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Digital Marketing News 07/05/2022 – 07/11/2022

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This week on the latest digital marketing updates: FCC Commissioner calls for a TikTok ban, Instagram opens Reels API access to third-party platforms, Facebook launches the Community Manager and Creator Collaborations features, and YouTube introduces updates that will help prevent spam and impersonation.

Here are the latest news, trends, and updates in detail:


FCC Commissioner Calls for The Removal of TikTok from Apple and Google’s App Stores

U.S. Federal Communications Commissioner Brendan Carr wrote an open letter to Apple and Google, asking them to ban TikTok from their app stores over “surreptitious data practices.”

In an open letter published in Twitter, FCC Commissioner Brendan Carr called for the removal of TikTok from Apple and Google’s app stores due to the app’s “pattern of surreptitious data practices.” According to Carr, TikTok “harvests swaths of sensitive data that new reports show are being accessed in Beijing.”

This call comes after BuzzFeed News published a report on leaked audio from 80 internal TikTok meetings, which revealed that US user data has been repeatedly accessed from China. TikTok is owned by Beijing-based company ByteDance, which Carr says is an organization that is “beholden to the Communist Party of China and required by Chinese law to comply with the PRC’s surveillance demands.”

TikTok has previously addressed data privacy concerns by promising that information gathered about their United States users are stored within the country rather than China, where their parent company is based. However, according to the leaked audio, TikTok employees have been able to access nonpublic data about their users.

In his open letter, one of the most pressing concerns pointed out by Carr aside from the breach of privacy is the national security risk. “It is clear that TikTok poses an unacceptable national security risk due to its extensive data harvesting being combined with Beijing’s apparently unchecked access to that sensitive data,” Carr wrote.

Last June, TikTok reported that 100% of their US user traffic is being routed to Oracle Cloud Infrastructure. “We still use our US and Singapore data centers for backup, but as we continue our work we expect to delete US users' private data from our own data centers and fully pivot to Oracle cloud servers located in the US,” TikTok said.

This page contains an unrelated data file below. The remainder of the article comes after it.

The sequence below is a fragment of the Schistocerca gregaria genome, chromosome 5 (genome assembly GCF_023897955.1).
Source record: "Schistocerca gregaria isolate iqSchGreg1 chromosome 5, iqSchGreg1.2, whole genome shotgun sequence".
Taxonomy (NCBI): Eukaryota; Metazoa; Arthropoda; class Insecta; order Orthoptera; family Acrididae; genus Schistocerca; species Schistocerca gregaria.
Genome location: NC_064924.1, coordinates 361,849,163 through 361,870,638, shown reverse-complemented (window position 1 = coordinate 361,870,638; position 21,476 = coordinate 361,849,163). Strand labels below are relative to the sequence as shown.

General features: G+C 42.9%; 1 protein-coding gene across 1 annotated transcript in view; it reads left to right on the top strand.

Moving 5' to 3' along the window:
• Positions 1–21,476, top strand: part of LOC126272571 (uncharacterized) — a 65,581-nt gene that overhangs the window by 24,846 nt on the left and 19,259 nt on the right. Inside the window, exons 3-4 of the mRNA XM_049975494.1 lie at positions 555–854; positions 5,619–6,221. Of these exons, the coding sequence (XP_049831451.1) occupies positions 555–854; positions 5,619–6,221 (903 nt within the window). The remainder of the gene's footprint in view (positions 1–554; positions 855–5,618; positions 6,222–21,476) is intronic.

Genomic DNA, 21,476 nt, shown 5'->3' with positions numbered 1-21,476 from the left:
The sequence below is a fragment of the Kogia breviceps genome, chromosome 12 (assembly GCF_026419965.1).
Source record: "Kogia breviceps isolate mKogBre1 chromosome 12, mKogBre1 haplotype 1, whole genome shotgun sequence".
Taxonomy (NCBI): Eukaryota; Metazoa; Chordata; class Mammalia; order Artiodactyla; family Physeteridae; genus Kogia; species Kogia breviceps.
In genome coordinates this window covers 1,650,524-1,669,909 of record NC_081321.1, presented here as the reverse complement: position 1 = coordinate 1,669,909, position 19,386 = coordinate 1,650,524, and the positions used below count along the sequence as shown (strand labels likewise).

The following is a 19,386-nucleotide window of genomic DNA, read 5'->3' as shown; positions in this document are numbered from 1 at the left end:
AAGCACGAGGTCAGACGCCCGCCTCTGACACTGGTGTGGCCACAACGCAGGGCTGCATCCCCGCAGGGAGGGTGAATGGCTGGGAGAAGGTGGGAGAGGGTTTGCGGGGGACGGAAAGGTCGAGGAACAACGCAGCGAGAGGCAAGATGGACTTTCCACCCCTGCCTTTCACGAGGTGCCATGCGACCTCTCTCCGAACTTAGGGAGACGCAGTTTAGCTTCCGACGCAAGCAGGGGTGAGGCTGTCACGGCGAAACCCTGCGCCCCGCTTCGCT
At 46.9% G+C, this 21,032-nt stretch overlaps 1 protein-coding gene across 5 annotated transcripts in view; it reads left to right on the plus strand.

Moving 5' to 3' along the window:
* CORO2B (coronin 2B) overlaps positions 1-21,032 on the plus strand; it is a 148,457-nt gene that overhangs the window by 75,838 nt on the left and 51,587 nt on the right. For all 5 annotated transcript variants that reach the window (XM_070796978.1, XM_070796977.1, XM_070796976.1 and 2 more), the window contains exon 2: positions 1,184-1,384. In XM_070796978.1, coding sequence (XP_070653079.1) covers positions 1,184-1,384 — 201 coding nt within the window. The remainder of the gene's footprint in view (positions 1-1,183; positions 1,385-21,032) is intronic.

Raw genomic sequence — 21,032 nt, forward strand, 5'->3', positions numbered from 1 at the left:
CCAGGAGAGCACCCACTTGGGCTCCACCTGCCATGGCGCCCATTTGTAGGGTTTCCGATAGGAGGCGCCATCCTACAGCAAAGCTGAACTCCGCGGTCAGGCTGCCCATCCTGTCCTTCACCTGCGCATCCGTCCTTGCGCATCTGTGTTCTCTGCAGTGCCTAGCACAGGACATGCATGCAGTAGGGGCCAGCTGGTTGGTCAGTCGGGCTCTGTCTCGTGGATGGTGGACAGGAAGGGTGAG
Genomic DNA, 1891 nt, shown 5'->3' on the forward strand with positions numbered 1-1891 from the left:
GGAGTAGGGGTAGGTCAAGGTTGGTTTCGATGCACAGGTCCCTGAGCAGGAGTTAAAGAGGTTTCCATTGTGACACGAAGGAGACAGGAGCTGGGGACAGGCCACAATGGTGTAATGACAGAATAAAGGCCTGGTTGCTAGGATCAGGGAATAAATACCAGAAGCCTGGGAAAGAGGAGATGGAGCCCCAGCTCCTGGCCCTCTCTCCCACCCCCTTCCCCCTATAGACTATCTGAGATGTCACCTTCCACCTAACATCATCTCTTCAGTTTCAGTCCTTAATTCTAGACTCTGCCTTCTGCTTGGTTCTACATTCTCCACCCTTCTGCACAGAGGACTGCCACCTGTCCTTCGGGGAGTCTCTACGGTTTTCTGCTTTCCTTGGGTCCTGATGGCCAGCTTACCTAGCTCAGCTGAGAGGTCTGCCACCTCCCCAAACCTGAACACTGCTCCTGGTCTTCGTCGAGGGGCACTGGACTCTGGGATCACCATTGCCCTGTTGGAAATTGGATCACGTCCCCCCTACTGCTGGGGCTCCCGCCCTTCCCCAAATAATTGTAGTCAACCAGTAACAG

While TikTok aims to “remove any doubt” about the security of their US user data and promises to uphold their dedication to “earning and maintaining the trust” of their community, businesses, marketers, and advertisers should still be on the lookout for developments on the FCC Commissioner’s request. Should US users lose access to TikTok, businesses and brands will need to come up with new strategies to promote in social media.


Instagram Allows Third-Party Platforms to Access Reels API

Meta has announced that they’re launching the Reels API for external use, opening more ways for brands to post and manage their Instagram Reels.

With API access, brands can use social media management tools such as Sprout Social and Hootsuite for cross-platform posting and to gather data on social posts. Through these platforms, it’s easier to simultaneously keep track of posts and their individual performance.

Now Instagram Reels will also join the roster of functionalities that social media management tools can offer. In an announcement, Meta shared that from June 28, 2022, they are introducing Reels to several endpoints that users “may already be familiar with.”

Meta will expand the scope of support of Reels to:

  • Content publishing

  • Insights

  • Comment moderation

  • Hashtag search

  • Business discovery

  • Mentions

  • Promote API

  • Instagram Basic Display API

The rollout of the new Reels API began on June 28 with less than 25% of Instagram user accounts. This rollout occurred gradually at the account level through July 6. On that date, the rollout should have been completed to 100% of users.


Facebook Live Announces the Community Manager Feature

Facebook Live managers can now assign a Community Manager to moderate live stream comments.

Meta for Creators has introduced Community Manager, the newest feature that allows Facebook Live managers to assign someone to help moderate live streams. Community Managers use their personal profile to perform live stream moderation. They can moderate comments in the chat, enhance live stream engagement, and ban people who go against the community rules.